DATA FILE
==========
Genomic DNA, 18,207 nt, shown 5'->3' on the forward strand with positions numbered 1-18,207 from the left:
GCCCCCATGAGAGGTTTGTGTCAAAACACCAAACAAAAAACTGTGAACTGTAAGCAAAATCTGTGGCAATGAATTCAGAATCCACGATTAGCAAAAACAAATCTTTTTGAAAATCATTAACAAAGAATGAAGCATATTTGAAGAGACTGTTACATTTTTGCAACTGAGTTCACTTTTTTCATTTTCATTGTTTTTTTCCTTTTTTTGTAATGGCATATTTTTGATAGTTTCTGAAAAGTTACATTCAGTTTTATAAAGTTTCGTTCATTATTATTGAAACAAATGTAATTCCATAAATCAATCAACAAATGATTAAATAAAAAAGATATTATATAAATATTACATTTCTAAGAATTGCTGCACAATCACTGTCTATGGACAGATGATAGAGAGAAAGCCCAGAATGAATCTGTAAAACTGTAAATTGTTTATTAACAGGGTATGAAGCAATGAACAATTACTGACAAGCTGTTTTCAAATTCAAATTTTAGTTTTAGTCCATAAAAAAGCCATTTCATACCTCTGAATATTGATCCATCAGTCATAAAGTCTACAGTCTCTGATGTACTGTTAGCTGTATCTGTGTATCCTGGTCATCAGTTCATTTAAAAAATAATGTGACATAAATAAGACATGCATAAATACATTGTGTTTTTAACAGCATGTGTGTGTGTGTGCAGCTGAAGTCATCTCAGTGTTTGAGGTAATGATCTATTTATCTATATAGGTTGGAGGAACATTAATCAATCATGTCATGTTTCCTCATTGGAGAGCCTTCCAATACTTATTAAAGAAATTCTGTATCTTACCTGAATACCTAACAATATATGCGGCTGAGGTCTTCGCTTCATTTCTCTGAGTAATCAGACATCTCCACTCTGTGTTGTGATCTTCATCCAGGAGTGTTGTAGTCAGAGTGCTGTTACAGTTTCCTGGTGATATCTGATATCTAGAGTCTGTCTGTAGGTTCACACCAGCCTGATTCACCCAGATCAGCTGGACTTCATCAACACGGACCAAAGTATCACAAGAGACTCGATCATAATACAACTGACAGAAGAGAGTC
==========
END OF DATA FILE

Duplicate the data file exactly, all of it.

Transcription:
Genomic DNA, 18,207 nt, shown 5'->3' on the forward strand with positions numbered 1-18,207 from the left:
GCCCCCATGAGAGGTTTGTGTCAAAACACCAAACAAAAAACTGTGAACTGTAAGCAAAATCTGTGGCAATGAATTCAGAATCCACGATTAGCAAAAACAAATCTTTTTGAAAATCATTAACAAAGAATGAAGCATATTTGAAGAGACTGTTACATTTTTGCAACTGAGTTCACTTTTTTCATTTTCATTGTTTTTTTCCTTTTTTTGTAATGGCATATTTTTGATAGTTTCTGAAAAGTTACATTCAGTTTTATAAAGTTTCGTTCATTATTATTGAAACAAATGTAATTCCATAAATCAATCAACAAATGATTAAATAAAAAAGATATTATATAAATATTACATTTCTAAGAATTGCTGCACAATCACTGTCTATGGACAGATGATAGAGAGAAAGCCCAGAATGAATCTGTAAAACTGTAAATTGTTTATTAACAGGGTATGAAGCAATGAACAATTACTGACAAGCTGTTTTCAAATTCAAATTTTAGTTTTAGTCCATAAAAAAGCCATTTCATACCTCTGAATATTGATCCATCAGTCATAAAGTCTACAGTCTCTGATGTACTGTTAGCTGTATCTGTGTATCCTGGTCATCAGTTCATTTAAAAAATAATGTGACATAAATAAGACATGCATAAATACATTGTGTTTTTAACAGCATGTGTGTGTGTGTGCAGCTGAAGTCATCTCAGTGTTTGAGGTAATGATCTATTTATCTATATAGGTTGGAGGAACATTAATCAATCATGTCATGTTTCCTCATTGGAGAGCCTTCCAATACTTATTAAAGAAATTCTGTATCTTACCTGAATACCTAACAATATATGCGGCTGAGGTCTTCGCTTCATTTCTCTGAGTAATCAGACATCTCCACTCTGTGTTGTGATCTTCATCCAGGAGTGTTGTAGTCAGAGTGCTGTTACAGTTTCCTGGTGATATCTGATATCTAGAGTCTGTCTGTAGGTTCACACCAGCCTGATTCACCCAGATCAGCTGGACTTCATCAACACGGACCAAAGTATCACAAGAGACTCGATCATAATACAACTGACAGAAGAGAGTC